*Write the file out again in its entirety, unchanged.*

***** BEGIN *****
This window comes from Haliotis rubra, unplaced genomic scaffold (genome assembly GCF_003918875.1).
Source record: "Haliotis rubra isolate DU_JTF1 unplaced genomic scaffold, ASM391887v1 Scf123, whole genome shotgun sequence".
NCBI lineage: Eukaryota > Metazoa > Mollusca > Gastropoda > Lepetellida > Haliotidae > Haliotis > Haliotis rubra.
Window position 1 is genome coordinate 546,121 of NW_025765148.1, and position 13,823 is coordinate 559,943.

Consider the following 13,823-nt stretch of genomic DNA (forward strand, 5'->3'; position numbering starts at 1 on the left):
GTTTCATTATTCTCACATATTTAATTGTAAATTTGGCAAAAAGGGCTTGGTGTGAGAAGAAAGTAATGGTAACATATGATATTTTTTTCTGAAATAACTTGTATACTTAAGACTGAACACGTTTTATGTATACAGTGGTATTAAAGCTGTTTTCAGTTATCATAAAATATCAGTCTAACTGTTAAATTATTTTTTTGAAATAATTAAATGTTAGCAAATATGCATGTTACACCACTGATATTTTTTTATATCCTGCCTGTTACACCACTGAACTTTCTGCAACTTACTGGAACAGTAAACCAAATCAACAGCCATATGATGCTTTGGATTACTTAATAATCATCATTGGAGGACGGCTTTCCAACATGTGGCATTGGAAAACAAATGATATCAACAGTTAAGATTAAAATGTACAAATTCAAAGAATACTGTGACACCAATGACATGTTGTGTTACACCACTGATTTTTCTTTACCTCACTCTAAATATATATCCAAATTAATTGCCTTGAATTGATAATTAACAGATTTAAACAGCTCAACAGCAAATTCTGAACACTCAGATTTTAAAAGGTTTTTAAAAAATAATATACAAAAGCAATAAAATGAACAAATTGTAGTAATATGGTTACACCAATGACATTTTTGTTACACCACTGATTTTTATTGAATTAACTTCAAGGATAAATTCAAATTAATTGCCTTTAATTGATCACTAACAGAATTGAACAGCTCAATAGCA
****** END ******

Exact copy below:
This window comes from Haliotis rubra, unplaced genomic scaffold (genome assembly GCF_003918875.1).
Source record: "Haliotis rubra isolate DU_JTF1 unplaced genomic scaffold, ASM391887v1 Scf123, whole genome shotgun sequence".
NCBI lineage: Eukaryota > Metazoa > Mollusca > Gastropoda > Lepetellida > Haliotidae > Haliotis > Haliotis rubra.
Window position 1 is genome coordinate 546,121 of NW_025765148.1, and position 13,823 is coordinate 559,943.

Consider the following 13,823-nt stretch of genomic DNA (forward strand, 5'->3'; position numbering starts at 1 on the left):
GTTTCATTATTCTCACATATTTAATTGTAAATTTGGCAAAAAGGGCTTGGTGTGAGAAGAAAGTAATGGTAACATATGATATTTTTTTCTGAAATAACTTGTATACTTAAGACTGAACACGTTTTATGTATACAGTGGTATTAAAGCTGTTTTCAGTTATCATAAAATATCAGTCTAACTGTTAAATTATTTTTTTGAAATAATTAAATGTTAGCAAATATGCATGTTACACCACTGATATTTTTTTATATCCTGCCTGTTACACCACTGAACTTTCTGCAACTTACTGGAACAGTAAACCAAATCAACAGCCATATGATGCTTTGGATTACTTAATAATCATCATTGGAGGACGGCTTTCCAACATGTGGCATTGGAAAACAAATGATATCAACAGTTAAGATTAAAATGTACAAATTCAAAGAATACTGTGACACCAATGACATGTTGTGTTACACCACTGATTTTTCTTTACCTCACTCTAAATATATATCCAAATTAATTGCCTTGAATTGATAATTAACAGATTTAAACAGCTCAACAGCAAATTCTGAACACTCAGATTTTAAAAGGTTTTTAAAAAATAATATACAAAAGCAATAAAATGAACAAATTGTAGTAATATGGTTACACCAATGACATTTTTGTTACACCACTGATTTTTATTGAATTAACTTCAAGGATAAATTCAAATTAATTGCCTTTAATTGATCACTAACAGAATTGAACAGCTCAATAGCA